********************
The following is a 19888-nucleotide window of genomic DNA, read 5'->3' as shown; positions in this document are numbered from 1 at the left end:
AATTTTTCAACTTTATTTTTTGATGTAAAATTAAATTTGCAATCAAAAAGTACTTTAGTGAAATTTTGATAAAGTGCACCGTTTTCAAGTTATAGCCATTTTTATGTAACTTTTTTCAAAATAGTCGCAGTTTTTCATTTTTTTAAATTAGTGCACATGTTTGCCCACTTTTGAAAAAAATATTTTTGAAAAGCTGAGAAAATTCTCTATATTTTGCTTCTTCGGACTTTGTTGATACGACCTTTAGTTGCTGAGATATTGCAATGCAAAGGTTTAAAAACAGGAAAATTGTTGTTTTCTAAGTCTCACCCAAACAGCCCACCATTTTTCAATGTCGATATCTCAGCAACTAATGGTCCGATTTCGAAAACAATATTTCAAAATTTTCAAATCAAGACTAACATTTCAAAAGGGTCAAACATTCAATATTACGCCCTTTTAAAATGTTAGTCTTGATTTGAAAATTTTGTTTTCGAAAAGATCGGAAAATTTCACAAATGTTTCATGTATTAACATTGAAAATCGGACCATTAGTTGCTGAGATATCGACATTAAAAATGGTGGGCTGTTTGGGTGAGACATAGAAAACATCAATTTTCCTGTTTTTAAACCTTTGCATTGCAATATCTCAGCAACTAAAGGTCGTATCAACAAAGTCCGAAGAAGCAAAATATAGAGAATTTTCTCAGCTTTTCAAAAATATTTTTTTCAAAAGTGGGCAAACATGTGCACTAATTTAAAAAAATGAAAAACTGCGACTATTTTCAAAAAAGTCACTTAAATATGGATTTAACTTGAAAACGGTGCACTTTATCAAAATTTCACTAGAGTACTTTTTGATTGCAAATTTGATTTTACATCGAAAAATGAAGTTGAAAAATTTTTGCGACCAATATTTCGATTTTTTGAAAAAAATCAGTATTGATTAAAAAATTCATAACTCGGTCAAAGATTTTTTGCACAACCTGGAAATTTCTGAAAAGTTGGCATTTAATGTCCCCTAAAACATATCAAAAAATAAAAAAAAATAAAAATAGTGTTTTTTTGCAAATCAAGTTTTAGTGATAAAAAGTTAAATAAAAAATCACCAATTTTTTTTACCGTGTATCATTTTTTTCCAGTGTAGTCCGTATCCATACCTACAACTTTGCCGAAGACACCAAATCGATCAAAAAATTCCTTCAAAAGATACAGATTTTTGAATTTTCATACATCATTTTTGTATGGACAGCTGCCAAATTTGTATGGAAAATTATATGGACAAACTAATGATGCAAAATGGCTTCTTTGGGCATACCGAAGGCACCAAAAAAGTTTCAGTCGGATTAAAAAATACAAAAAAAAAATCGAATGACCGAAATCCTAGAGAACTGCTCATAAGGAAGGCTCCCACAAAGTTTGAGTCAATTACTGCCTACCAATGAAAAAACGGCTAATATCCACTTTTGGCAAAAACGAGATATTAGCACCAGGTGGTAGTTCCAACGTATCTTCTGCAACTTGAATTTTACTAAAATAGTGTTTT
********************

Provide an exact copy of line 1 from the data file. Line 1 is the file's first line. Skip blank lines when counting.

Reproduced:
The following is a 19888-nucleotide window of genomic DNA, read 5'->3' as shown; positions in this document are numbered from 1 at the left end: